In the UK there’s still a lot of believers, but atheism, or at least ‘non religious’ is the norm. When the subject comes up, and other than in the confines of their religious groupings, it is the believers who become often a little defensive, as though ashamed of their beliefs. It’s very rarely spoken about for that reason.

      • Avatar
        JR

        Yes Geoff I feel the same. Reading Bruce’s articles and the comments from US folks makes me realise how different the culture is in the UK to parts or most of the US. Go to the most conservative village in the UK and you will find evangelicalism is rare/non existent. ‘Daily mail’ moralism is rife but you tell people you are athiest they won’t care a bit and instead will probably tell you they are too. Coming out as a evangelical christian raises far more eyebrows!

        • Avatar
          Lydia

          I’m completely fascinated by the differences between the UK and the US when it comes to this. What other differences between the two cultures have you both noticed?

          • Avatar
            Geoff

            One thing that is very significant is the UK’s obsession with faith schools, especially Catholic. Education in the UK is mainly state based, in that it is paid for by the taxpayer, and logically one would expect, given our lower propensity to religiosity, that it would discourage faith schools. Far from it and quite the reverse. Faith schools proliferate, and continue to open, mostly paid for by the state.

            The reasons for this vary. I think that the lack of religiosity helps prevent properly considered views on the issue to develop. As people are more ‘without religion’ than ‘anti religion’ there’s a feeling that letting children be educated based on a particular faith is harmless. There’s then the issue of perceived tolerance, in that if we allow this for one faith then all faiths should be allowed. Hence a proliferation of Muslim schools. There’s also a case that faith schools have a better record on both discipline and educational achievement, though there’s debate about the reasons for this. Essentially we have the situation that parents are sending their kids to Catholic schools regardless of their own beliefs, simply because they are often the best schools, perpetuating the perception that they are the best schools. I might also say that our conservative politicians, who form the present government, are more religiously inclined than those of other parties, for reasons of history and privilege.

            It’s the nearest I get to family squabbles over religion. My wife’s family is from Glasgow, a city heavily laden with sectarian history continuing to this day, and some of them are still staunchly Catholic. I have nieces and nephews who attend a local Catholic school and they are great kids, but I cringe at the religious backdrop that they have to endure. The parents know my views, though prefer to avoid discussion, and I’m left, out of politeness, having to limit myself only to occasional comments of disapproval.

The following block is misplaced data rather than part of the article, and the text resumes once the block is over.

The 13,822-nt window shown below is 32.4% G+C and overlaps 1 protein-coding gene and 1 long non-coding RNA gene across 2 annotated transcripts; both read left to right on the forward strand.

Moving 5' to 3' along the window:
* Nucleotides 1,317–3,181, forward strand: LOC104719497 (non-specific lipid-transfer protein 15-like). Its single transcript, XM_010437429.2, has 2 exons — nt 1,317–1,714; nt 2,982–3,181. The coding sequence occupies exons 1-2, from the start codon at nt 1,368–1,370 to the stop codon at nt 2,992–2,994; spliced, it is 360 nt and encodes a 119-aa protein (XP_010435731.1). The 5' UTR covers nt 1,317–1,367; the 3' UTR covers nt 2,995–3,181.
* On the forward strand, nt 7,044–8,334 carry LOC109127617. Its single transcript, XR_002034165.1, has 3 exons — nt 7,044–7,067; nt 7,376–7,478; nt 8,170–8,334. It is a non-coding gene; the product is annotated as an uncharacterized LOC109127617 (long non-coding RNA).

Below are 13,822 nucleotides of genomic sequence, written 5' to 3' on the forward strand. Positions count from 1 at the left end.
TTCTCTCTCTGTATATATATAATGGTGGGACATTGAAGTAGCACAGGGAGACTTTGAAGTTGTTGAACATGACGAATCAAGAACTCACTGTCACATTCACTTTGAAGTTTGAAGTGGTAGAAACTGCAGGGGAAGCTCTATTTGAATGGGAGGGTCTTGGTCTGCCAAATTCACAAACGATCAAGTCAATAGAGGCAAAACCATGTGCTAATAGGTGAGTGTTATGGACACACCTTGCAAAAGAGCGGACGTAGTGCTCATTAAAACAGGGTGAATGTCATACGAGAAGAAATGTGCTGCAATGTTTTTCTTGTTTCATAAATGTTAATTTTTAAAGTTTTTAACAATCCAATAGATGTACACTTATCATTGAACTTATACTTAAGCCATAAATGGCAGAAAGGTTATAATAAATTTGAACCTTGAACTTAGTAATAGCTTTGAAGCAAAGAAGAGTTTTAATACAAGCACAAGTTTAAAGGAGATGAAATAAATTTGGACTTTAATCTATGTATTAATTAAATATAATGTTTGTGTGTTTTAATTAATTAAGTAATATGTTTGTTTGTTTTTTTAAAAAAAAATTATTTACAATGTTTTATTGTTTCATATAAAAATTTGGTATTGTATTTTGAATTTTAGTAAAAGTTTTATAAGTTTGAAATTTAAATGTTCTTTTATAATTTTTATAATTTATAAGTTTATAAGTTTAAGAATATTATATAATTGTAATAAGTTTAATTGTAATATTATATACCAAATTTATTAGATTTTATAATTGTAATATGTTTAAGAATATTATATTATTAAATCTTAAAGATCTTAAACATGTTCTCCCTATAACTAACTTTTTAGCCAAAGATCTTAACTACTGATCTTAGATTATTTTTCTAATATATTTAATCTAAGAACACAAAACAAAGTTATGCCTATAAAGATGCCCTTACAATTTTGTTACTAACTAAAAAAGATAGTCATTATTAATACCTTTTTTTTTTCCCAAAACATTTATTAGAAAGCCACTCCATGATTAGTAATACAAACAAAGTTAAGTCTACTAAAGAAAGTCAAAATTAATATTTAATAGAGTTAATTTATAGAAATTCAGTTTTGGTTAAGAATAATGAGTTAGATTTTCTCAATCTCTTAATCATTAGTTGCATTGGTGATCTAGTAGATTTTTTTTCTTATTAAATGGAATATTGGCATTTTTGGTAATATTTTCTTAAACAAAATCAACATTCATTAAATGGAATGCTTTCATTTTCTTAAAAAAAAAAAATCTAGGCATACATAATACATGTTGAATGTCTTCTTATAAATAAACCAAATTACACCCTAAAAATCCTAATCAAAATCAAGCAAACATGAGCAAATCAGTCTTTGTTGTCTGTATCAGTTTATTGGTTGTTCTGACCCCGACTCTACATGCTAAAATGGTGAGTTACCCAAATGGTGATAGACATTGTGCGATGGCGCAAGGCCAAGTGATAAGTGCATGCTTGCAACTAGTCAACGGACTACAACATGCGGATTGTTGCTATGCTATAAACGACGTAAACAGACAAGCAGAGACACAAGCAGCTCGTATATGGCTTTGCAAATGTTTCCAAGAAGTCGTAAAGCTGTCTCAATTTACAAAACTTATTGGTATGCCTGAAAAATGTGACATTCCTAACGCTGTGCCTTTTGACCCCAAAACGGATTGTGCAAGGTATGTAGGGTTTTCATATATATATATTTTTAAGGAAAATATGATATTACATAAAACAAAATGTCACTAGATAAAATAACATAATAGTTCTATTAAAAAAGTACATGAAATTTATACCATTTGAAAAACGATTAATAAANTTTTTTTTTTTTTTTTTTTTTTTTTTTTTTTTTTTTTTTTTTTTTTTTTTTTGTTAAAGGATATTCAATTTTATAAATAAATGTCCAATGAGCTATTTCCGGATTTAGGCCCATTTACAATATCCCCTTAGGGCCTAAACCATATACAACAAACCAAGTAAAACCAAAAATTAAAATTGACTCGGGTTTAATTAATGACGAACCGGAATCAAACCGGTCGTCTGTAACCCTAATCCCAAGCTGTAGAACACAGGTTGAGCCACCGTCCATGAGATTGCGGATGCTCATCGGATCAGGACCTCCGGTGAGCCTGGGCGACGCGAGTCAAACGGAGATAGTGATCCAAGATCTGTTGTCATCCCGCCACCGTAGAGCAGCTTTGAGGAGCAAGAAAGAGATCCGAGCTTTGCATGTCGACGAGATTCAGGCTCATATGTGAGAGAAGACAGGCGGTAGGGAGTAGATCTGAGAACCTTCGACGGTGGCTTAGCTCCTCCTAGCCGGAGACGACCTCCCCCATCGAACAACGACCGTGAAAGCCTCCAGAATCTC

I don’t think there’s going to be any great changes in this area anytime soon, but secular organisations such as the British Humanists Association, are increasingly challenging the status quo.

  11. Avatar
    Troy

    I think the Nurse is right. You’re still a Pastor, well an anti-Pastor.
    It is important to selectively pick battles that are productive. Avoid attempting to teach pigs to whistle. For example your physician is a poor candidate. Such small talk banter is common with medical personnel. It makes the subject less nervous and creates a bit of a bond that will help foster communication. An admission of atheism would only muddy the waters and of course it would likely be a conversation drag. (Of course there is always the possibility one or both is secretly atheist, I doubt it.) You could have casually mentioned that you were a Pastor, but became disillusioned with it and now are an atheist blogger of some renown. Even that isn’t terse enough to achieve the goal of getting your butt out of there as soon as possible.

    As atheists the worst thing to do is attempt to convert people. The process can’t be just a couple of zingers. It is more like a very slow game of Jenga where the tower only comes down after many carefully plotted turns. It also requires a person to tap their seed of doubt with courage, curiosity, and a commitment to seeking the truth. Not everyone is a good candidate since it does require some cooperation on their part. If people ask sincere questions answer them sincerely. Try to avoid being smug or condescending. The time for laughing at religion is when everyone is laughing a the joke.

  12. Avatar
    Melody

    @Geoff

    The same is true for where I live. Taxes pay for religious schools, therefore, there is some inspection and the schools have to teach the subjects of the state exams, so also evolution. But as a faith school they can decide how, so will give the message that it’s just a theory and not to be believed. It is, however, taught, unlike say what happens with homeschooling.

    Jewish and Islamic schools exist as well and especially the latter will sometime worry people. However, because religion (or more specific Christianity) is generally seen as quite irrelevant and relatively harmless, it doesn’t make for a much discussed subject. Except that one party wants to close the schools, and keeps on bringing it up every few years or so. They also tried (not sure if they succeeded) to stop taxes paying for transport to the schools as they can be quite far apart.